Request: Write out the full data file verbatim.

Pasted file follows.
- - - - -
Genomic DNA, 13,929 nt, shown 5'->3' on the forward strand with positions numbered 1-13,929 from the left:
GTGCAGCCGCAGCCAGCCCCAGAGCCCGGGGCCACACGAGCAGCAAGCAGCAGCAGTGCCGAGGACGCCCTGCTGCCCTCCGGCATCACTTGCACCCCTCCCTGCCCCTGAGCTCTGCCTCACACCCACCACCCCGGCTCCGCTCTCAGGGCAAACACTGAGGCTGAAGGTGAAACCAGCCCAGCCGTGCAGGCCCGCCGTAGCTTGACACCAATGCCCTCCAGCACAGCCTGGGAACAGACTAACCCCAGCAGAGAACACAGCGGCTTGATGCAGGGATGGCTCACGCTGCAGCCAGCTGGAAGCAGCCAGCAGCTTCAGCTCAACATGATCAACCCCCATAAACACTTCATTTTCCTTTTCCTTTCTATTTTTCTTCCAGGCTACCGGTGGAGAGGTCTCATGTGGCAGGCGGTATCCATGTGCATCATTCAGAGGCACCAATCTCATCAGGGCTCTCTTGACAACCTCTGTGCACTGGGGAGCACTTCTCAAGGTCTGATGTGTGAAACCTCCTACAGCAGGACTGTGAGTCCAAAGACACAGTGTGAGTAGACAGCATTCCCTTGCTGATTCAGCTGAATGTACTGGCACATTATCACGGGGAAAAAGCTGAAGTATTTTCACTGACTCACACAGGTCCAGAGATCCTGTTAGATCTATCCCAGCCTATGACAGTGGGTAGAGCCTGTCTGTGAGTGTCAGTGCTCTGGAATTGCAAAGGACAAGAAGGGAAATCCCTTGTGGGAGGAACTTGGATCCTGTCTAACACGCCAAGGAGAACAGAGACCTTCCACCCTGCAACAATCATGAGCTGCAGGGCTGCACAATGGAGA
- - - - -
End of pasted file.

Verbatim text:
Genomic DNA, 13,929 nt, shown 5'->3' on the forward strand with positions numbered 1-13,929 from the left:
GTGCAGCCGCAGCCAGCCCCAGAGCCCGGGGCCACACGAGCAGCAAGCAGCAGCAGTGCCGAGGACGCCCTGCTGCCCTCCGGCATCACTTGCACCCCTCCCTGCCCCTGAGCTCTGCCTCACACCCACCACCCCGGCTCCGCTCTCAGGGCAAACACTGAGGCTGAAGGTGAAACCAGCCCAGCCGTGCAGGCCCGCCGTAGCTTGACACCAATGCCCTCCAGCACAGCCTGGGAACAGACTAACCCCAGCAGAGAACACAGCGGCTTGATGCAGGGATGGCTCACGCTGCAGCCAGCTGGAAGCAGCCAGCAGCTTCAGCTCAACATGATCAACCCCCATAAACACTTCATTTTCCTTTTCCTTTCTATTTTTCTTCCAGGCTACCGGTGGAGAGGTCTCATGTGGCAGGCGGTATCCATGTGCATCATTCAGAGGCACCAATCTCATCAGGGCTCTCTTGACAACCTCTGTGCACTGGGGAGCACTTCTCAAGGTCTGATGTGTGAAACCTCCTACAGCAGGACTGTGAGTCCAAAGACACAGTGTGAGTAGACAGCATTCCCTTGCTGATTCAGCTGAATGTACTGGCACATTATCACGGGGAAAAAGCTGAAGTATTTTCACTGACTCACACAGGTCCAGAGATCCTGTTAGATCTATCCCAGCCTATGACAGTGGGTAGAGCCTGTCTGTGAGTGTCAGTGCTCTGGAATTGCAAAGGACAAGAAGGGAAATCCCTTGTGGGAGGAACTTGGATCCTGTCTAACACGCCAAGGAGAACAGAGACCTTCCACCCTGCAACAATCATGAGCTGCAGGGCTGCACAATGGAGA